Then Moses stretched out his hand over the sea. The LORD drove the sea back with a powerful east wind all that night and turned the sea into dry land. So the waters were divided, and the Israelites went through the sea on dry ground, with the waters like a wall to them on their right and their left. – Exodus 14:21-22 (HCSB)
What sea did the Israelites cross during the Exodus? That is a question that has been debated for centuries. Many assume the crossing took place at the north end of the Red Sea’s Gulf of Suez, but the majority of scholars today favor a crossing through one of the marsh lakes near the edge of the Nile Delta. However, a third view puts the crossing in an entirely different region – at the Gulf of Aqaba on the far side of the Sinai Peninsula. This is the topic of the fascinating new book The Lost Sea of the Exodus by geographer Dr. Glen Fritz. Dr. Fritz brings a much needed modern geographical approach to the issue of which body of water best fits the biblical criteria. In this week’s Thinker Update video, Filmmaker Timothy Mahoney shares about his exploration of these ideas, and his trip to Saudi Arabia with Dr. Fritz and their connection to the next film.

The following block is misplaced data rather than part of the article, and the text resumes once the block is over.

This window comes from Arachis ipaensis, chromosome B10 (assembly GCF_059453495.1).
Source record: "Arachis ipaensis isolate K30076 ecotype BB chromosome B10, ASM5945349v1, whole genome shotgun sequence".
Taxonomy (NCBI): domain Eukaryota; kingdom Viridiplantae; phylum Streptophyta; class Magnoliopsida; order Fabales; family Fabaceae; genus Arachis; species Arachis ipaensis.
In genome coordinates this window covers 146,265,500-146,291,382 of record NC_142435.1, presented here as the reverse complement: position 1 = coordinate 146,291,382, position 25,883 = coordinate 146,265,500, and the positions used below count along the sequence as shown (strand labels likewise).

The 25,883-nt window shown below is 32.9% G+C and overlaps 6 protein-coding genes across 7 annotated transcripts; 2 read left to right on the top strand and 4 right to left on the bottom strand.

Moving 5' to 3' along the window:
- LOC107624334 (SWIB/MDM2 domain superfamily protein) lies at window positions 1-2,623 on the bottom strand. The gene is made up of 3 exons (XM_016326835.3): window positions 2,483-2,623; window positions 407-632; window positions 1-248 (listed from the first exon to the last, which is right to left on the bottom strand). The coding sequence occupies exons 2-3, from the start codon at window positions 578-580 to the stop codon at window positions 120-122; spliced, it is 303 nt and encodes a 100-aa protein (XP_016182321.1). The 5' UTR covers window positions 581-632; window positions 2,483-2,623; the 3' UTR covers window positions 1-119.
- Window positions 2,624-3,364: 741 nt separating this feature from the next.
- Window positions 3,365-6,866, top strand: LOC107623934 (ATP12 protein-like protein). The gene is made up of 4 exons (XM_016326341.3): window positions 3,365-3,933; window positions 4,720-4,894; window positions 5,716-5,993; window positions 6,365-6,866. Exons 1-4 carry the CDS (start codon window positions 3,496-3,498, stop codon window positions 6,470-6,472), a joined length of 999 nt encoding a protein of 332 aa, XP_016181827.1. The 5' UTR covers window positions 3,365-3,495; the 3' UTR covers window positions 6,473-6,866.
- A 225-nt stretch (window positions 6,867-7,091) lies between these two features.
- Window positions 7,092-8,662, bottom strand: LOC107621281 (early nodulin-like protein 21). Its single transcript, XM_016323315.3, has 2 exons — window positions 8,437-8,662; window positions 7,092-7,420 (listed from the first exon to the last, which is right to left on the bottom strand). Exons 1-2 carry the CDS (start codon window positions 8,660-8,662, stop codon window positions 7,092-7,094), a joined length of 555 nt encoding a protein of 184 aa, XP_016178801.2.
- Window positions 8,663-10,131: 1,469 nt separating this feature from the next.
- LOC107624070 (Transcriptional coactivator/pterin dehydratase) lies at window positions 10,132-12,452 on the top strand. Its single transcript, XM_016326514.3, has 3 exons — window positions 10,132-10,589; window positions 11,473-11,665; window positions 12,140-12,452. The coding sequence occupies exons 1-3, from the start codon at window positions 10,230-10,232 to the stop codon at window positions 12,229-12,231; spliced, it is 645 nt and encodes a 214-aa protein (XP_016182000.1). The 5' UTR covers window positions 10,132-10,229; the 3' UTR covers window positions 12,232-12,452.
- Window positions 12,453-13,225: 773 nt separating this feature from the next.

About the author
As a young child, Glen Fritz was intrigued while listening to a shortwave BBC broadcast about the discovery of the Dead Sea Scrolls. Growing up along the Mississippi River, his interest in exploration continued to develop as he learned about local French and Indian history and became enamored with archaeology. Later in his teens he even traced parts of Lewis and Clark’s expedition along the Missouri River.
He went on to serve as a captain in the US Air Force prior to becoming an Oral and Maxillofacial surgeon.
In 1996 Dr. Fritz visited Israel for the first time and that spurred his interest in ancient history and the geography of the Near East. Over the next several years, he traveled in Israel, Egypt, and Jordan as time permitted, and studied Hebrew, which became important for his analysis of geographical nuances in the Bible.
He soon realized that the route of the Exodus was far from settled. He was challenged by its enigmas. But exploration of the region was a daunting task, hampered by physical and political barriers, and the lack of good topographical mapping. In his quest to gain more knowledge he went to Texas State University-San Marcos where in 2006 he earned a PhD in Environmental Geography .
His thesis centered around investigating the question of which sea Moses and the Israelites crossed during the Exodus. The result of his investigation is the book, The Lost Sea of the Exodus, with its second edition being released in 2016. This amazing book gives the history of various theories, looks at the biblical descriptions of the sea, and the technical details of the region’s geography to see what body of water best fits the crossing site.